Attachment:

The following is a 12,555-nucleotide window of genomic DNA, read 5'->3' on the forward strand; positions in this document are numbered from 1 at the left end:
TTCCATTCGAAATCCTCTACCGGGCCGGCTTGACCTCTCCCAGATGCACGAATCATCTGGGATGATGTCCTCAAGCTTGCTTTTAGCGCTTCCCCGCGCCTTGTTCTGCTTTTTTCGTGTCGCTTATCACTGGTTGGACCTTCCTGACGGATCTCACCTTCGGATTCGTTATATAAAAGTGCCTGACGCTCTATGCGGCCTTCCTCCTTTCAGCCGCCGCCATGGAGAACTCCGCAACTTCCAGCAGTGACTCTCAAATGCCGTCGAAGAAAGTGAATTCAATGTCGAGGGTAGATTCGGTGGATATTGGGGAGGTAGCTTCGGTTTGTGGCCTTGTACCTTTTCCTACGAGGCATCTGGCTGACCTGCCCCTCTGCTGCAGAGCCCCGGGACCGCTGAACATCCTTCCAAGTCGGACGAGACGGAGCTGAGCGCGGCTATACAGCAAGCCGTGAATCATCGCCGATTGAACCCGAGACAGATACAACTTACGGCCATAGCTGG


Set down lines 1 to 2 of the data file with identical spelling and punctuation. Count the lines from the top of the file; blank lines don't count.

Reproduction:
The following is a 12,555-nucleotide window of genomic DNA, read 5'->3' on the forward strand; positions in this document are numbered from 1 at the left end:
TTCCATTCGAAATCCTCTACCGGGCCGGCTTGACCTCTCCCAGATGCACGAATCATCTGGGATGATGTCCTCAAGCTTGCTTTTAGCGCTTCCCCGCGCCTTGTTCTGCTTTTTTCGTGTCGCTTATCACTGGTTGGACCTTCCTGACGGATCTCACCTTCGGATTCGTTATATAAAAGTGCCTGACGCTCTATGCGGCCTTCCTCCTTTCAGCCGCCGCCATGGAGAACTCCGCAACTTCCAGCAGTGACTCTCAAATGCCGTCGAAGAAAGTGAATTCAATGTCGAGGGTAGATTCGGTGGATATTGGGGAGGTAGCTTCGGTTTGTGGCCTTGTACCTTTTCCTACGAGGCATCTGGCTGACCTGCCCCTCTGCTGCAGAGCCCCGGGACCGCTGAACATCCTTCCAAGTCGGACGAGACGGAGCTGAGCGCGGCTATACAGCAAGCCGTGAATCATCGCCGATTGAACCCGAGACAGATACAACTTACGGCCATAGCTGG